Paul Gauguin cruise - private island (6 of 11)
This post about the private island continues our series aboard the Paul Gauguin cruise leaving...
This continues our series on our Paul Gauguin cruise in the South Pacific. Today we focus on our sightseeing day in Moorea.
Since we had been in Moorea pre cruise, we were pretty familiar with the North side of the island. So we decided to rent a car and drive around the entire island. This also gave us an opportunity to check out some of the other hotels that our clients might be interested in.
We had made prior arrangements with Albert Transport to rent a car. William, one of the Albert brothers, picked us up at the pier as soon as we arrived via tender. He drove us to the rental facility about 10 minutes away. It's just across the street from the Intercontinental Hotel. While on the dock we ran into a couple that wanted to rent a car but found out that everything was booked up. Turns out Albert only has 20 cars on the entire island and only 5 at our location. Not sure how many Avis has. But with all the hotels on the island plus the Paul Gauguin in port, cars are in demand. Best to reserve ahead of time.
The car was a small Nissan. It had lots of exterior damage (like the front end was screwed on the car body) which I pointed out to the attendant who dutifully wrote it down. They were very nice and showed us how the car worked including how to lock it up. We decided to drive around the island's south side since we hadn't gotten a chance to see that portion on our pre cruise stay. It's easy to drive the roads - the top speed is 40 mph (60 km/hr) and roads are in good shape. There's a few shops and view points scattered around this part of the island but really not much. Sightseeing was easy in the car.
It takes about 90 minutes to circumnavigate Moorea (with no stops). We decided to check out a few of the good hotels along the way. Our first stop was the Sofitel Moorea la Ora Beach Resort. This is the closest resort to the ferry terminal to Tahiti and is only 5 minutes from the airport. This is on a very nice beach front property. We saw some really nice bungalows including one that could accommodate two families. The bungalows are spacious, luxurious and are both beach and over water. The pool was not much to speak of though. The resort attracts a lot of Italian guests according to hotel staff. The over water bungalows are very high off the water and many face toward another bungalow. Clearly a 5 star hotel but this is not for everyone.
Right after we left the resort, there was a scenic overlook on the road so we stopped for pictures. Sightseeing at its finest, the stop provided a nice view of the Sofitel property and environs. Next it was time for lunch so we headed over to Snack Mahana based on the recommendation from Albert Transport. It's located just past Opunohu Bay about 20 minutes away from the Sofitel. It was very busy when we got there and we waited about 10 minutes to be seated. It's located right on the beach with tables scattered around the property. Definitely laid back atmosphere. We had a fish burger - basically a large piece of tuna - and mahi mahi platter with pepper sauce. Remember to purchase a large bottle of water when ordering if you want to keep your water glass filled. An excellent recommendation. Don't go though if you're in a rush.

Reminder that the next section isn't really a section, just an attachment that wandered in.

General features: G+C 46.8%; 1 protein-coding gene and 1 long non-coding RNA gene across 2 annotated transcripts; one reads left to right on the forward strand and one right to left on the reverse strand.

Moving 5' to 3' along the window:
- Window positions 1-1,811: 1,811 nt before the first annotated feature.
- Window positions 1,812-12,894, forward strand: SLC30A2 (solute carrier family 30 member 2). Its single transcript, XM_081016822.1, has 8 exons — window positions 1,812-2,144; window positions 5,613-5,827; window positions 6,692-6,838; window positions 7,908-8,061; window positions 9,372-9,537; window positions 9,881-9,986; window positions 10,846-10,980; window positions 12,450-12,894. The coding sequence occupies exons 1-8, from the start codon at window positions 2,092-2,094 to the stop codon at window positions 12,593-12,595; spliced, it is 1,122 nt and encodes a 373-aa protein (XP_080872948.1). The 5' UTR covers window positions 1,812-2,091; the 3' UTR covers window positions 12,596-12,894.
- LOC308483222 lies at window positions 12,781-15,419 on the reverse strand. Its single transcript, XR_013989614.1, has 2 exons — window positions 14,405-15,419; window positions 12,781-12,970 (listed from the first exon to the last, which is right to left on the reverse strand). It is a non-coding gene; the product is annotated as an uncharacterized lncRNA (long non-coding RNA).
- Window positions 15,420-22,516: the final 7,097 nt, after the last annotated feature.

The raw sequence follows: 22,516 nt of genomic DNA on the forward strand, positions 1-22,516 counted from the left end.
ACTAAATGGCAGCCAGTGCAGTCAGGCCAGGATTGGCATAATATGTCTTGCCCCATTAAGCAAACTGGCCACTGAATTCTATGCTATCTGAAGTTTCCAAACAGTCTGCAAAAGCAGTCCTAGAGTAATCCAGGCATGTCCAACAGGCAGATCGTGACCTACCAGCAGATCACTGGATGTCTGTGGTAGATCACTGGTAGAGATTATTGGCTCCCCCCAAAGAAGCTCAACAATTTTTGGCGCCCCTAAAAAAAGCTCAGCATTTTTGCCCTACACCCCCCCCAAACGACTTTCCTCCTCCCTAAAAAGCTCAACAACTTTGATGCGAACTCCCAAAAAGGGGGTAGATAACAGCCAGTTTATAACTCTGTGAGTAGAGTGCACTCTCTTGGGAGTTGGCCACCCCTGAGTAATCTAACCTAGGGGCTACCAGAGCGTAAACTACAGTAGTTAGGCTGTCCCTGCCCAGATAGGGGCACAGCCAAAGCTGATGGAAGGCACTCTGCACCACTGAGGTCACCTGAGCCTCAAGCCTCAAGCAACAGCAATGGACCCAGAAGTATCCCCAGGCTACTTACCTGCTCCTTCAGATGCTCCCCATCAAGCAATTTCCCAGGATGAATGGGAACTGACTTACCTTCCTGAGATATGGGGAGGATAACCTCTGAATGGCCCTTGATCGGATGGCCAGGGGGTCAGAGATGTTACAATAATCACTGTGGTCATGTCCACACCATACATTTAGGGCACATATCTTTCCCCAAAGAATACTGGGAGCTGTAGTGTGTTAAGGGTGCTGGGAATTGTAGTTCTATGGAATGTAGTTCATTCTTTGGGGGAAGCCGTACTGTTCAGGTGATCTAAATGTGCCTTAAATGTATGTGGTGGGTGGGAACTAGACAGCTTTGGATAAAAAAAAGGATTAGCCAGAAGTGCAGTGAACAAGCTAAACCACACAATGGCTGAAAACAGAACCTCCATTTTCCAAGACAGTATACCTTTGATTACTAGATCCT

After lunch we headed to the Hilton. This hotel is situated in between the two bays on the north shore and therefore gets both sunrise and sunsets. The hotel offers both beach bungalows and over water bungalows. The arrangement of over water bungalows is such that only some are truly private as most look out into another bungalow. Also a very nice property and beach which includes an over water crepes bar as well as two restaurants.
We will have more to say about the Hilton and Sofitel properties relative to the Intercontinental Moorea in a later post. Stay tuned.
We next headed back to the west side of the island as we had seen some nice shops to stop in. We purchased some gifts at a local store where the owner was from France. This seems pretty common based on our observation. She was very nice and directed us down the street when we asked about purchasing vanilla. We found the vanilla in a small grocery store, nicely packaged for export. By the way, it was no problem getting through US customs with the vanilla. We declared it on the form but customs agents in LA just waved us through.
We headed back to return the car and were promptly driven back to the pier. Many shop owners set up little stands on the pier for the convenience of the cruise passengers. We found that the prices and selection on the pier were consistent with the prices we found on the island itself. So if you find something you're looking for on the pier, don't be afraid to purchase it. There were a nice variety of things to purchase - including vanilla as it turns out. Our tender came within a few minutes and we were back on the ship.
This evening was Polynesian night where all restaurants have the same menu. Further, the show that night features Polynesian dancers. We had seen a similar show at the Intercontinental Moorea pre-cruise (except it included fire dancing - not allowed on the ship). Basically the women move their hips with incredible dexterity and speed while the men emulate warriors in dance and chant. The Polynesian culture is certainly interesting and very different than what we are used to. It was fun to watch and experience.